As night came these ladies did nothing but work; my grandmother busied herself rolling fat cigar-shaped dumplings of cornmeal, surullos, stuffed with meat or cheese that were later fried (in lard, of course). Titi Mendoza busy shucking pigeon peas and making the cod-fritter, bacalaito, batter would spread the latest church gossip “El padre (the priest), well, Annita says she saw him, smoking at the liquor store buying some rum…” she would say, eyebrows raised as the rest of the women shook their heads in obvious disapproval. Titi Mariíta was my grandmother’s surullos-auxiliary while Titi Pepa shaped the taro and green banana fritters, alcapurrias. These are tricky, as the taro and green bananas are shredded and made into a runny and sticky batter which needs to handled just so in order to be shaped correctly. But these women were pros. Over the melodramatic background music of Latin soap-operas, the Caribbean breeze lazily blowing through the window-screens, and Jesus incessant gaze, no one broke so much as a sweat. The effortless mastery and efficiency of these ladies’ craft would surely make any white-robed television-show-famous-master-chef blush.
Sunday was the day that the cooking and prepping frenzy of the last two days finally bore fruit, almost literally. Sunday, like in all good ole Catholic centers, was Church-Day but Church was only part of it. The true miracle of the day was not on the altar, but what came after it: lunch. You see these aunts, along with several other of the church-women, ran the little cafeteria attached to the church where the pious Catholics of the local neighborhood congregation stuffed their newly-sanctified faces after mass, along with other locals who had picked-up on the event. This little Creole-outpost had no name; locals here simply called it “La Cafeteria.”
To me this was the heaven all those saints and the angels raved about—this after all these years, after formal culinary training, stints in the kitchens of Manhattan and Miami, and traveling the world eating at some of the planets culinary Meccas… that little dingy cafeteria was and is to me, to this very day, the “perfect restaurant”. The cafeteria was not much from the outside (in fact without the food it wasn’t much on the inside either); it was a plain white concrete box with an odd-cornflower-blue hedge. Inside on the right-hand side, were white scuffed linoleum counters, a cash register and a large rickety glass warmer case that kept the fritters nice and hot. Behind the counters amassed a team, a homegrown brigade that would have made Carême red with envy: busy, courteous, and perfectionists- every single one of them. Carême, however would have been baffled, no grill, salamander, flat-top, nothing… just big pots, with a whole lotta boiling fat.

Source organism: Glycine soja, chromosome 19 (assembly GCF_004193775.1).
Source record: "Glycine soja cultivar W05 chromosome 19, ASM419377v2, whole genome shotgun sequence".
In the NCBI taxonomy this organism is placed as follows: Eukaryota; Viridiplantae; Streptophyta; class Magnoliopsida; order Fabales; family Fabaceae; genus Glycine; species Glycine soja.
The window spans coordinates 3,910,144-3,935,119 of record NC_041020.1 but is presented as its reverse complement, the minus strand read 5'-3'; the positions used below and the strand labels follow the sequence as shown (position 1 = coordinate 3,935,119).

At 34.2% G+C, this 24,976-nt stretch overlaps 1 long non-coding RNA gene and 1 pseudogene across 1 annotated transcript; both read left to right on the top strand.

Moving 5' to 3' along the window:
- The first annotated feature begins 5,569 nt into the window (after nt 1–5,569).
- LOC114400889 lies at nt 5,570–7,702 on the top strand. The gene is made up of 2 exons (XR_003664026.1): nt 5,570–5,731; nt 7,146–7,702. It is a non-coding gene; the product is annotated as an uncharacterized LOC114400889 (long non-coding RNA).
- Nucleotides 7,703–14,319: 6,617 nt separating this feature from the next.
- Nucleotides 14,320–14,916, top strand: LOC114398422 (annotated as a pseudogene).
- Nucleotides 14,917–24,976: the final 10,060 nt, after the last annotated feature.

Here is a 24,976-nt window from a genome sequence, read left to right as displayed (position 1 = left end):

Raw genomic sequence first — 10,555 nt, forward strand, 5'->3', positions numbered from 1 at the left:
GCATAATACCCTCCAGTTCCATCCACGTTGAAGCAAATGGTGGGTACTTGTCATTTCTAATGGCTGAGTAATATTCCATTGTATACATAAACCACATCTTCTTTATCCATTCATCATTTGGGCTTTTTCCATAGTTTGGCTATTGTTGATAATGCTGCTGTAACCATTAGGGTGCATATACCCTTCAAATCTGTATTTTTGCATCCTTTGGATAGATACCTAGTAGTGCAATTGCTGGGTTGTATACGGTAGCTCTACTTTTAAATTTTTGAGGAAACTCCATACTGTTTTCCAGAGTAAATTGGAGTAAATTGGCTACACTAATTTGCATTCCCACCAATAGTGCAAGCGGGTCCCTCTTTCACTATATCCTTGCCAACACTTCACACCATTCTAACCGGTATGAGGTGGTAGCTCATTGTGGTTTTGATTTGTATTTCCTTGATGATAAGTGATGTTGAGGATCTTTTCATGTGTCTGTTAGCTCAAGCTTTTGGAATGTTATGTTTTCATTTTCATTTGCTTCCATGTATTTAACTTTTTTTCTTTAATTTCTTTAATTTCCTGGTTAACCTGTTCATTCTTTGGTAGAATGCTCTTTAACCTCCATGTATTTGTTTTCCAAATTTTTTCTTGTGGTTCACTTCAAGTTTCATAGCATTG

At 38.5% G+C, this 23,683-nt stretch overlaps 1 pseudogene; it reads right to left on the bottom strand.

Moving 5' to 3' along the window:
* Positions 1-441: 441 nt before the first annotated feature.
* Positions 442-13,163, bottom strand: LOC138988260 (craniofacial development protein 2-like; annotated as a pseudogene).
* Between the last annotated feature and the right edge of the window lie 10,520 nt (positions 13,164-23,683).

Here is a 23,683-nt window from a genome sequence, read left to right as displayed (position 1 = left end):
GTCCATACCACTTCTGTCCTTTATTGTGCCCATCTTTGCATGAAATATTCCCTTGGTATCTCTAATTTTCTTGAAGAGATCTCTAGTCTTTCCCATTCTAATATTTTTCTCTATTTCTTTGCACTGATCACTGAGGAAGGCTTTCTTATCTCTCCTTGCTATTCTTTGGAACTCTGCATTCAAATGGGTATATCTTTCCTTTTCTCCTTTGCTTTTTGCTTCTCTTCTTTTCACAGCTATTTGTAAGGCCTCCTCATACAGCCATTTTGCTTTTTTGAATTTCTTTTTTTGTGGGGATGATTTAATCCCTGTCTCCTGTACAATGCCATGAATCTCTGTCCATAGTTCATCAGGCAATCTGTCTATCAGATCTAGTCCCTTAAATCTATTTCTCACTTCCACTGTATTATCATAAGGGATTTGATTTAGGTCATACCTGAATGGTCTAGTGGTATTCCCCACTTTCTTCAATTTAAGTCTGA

Fried Puerto Rican Goodness...
The second you walked in the smell of various hand-crafted morsels frying in hot lard hit you right in the face, now, to most Americans this doesn’t seem very appealing, but to Hispanics, African Americans, and the odd-Filipino, a mere waft would have had them flat on the floor, face down, in their own drool. Where’s the excellence you say? It was in the small things. These ladies knew everyone, from behind the counter and over their large caldrons of bubbling fat they asked hungry patrons, most of them neighbors, about their families, their jobs, and their lives. When they ran out of a particular fritter that a certain person never got to taste, one of them ran-off to their house to fetch a morsel or two from the stash they had reserved for themselves and hand deliver it, piping hot, to the person who had asked for it. The money came in, fritters went out. My grandmother’s surrullos, glistening in the halls flickering fluorescent lights looked like fat golden fingers and were the craze of the joint. I certainly nearly made myself sick eating so many of them.
Ultimately the church band would set themselves up in a corner and music would begin to fill the joint soon followed by large gyrating bodies, many of them, still clutching their food in their hands. By four everyone dispersed and every so often the fryers were turned back on for someone who wanted a third or eighth serving of something, the ladies all too happy to oblige. This was not fine dining, it didn’t have to be, this was the energy a restaurant should have and what it can be, and yet, seldom is. Looking back at it now, that feeling, the intimacy, the kindness… that was excellence, excellence in its purest form. No one went home hungry, and between the orgy of dance and food, no one ever went home unhappy. This kitchen, these ladies, that caferiíta and that food, I’d throw unto any of those overrated chefs in cities like New York and Paris and say “this is perfection.”